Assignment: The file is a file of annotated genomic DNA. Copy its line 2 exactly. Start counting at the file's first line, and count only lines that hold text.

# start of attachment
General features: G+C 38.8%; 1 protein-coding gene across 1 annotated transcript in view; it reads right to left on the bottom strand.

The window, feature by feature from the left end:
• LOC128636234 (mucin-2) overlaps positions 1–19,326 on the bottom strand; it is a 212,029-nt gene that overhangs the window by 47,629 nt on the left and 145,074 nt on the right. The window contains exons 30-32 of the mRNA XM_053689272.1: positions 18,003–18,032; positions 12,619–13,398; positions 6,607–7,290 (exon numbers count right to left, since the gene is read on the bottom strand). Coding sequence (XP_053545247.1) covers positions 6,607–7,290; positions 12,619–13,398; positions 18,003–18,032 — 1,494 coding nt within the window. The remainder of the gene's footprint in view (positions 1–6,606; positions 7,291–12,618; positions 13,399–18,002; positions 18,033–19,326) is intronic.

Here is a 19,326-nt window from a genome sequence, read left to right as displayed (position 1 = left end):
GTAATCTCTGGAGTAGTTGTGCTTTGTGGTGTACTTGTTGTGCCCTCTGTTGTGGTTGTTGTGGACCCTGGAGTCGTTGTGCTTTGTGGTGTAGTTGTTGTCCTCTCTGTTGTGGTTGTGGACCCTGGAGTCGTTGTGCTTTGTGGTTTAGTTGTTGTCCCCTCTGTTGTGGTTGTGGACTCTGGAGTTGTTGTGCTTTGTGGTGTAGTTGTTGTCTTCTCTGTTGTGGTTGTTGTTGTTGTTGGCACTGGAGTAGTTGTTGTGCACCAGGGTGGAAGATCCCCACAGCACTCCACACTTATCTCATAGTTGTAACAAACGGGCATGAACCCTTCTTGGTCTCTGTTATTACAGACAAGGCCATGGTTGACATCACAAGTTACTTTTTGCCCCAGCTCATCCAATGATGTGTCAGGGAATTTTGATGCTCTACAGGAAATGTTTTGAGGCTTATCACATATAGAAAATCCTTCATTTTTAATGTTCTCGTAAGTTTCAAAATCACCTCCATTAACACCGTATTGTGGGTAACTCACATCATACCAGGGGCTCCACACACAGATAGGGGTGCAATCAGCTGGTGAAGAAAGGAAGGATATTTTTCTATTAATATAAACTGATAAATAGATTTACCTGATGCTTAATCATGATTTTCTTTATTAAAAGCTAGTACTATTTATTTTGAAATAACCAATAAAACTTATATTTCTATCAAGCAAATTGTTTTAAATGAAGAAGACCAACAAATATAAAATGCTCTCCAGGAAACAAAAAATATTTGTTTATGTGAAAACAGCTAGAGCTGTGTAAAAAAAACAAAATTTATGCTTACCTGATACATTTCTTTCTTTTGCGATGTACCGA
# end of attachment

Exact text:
The window, feature by feature from the left end: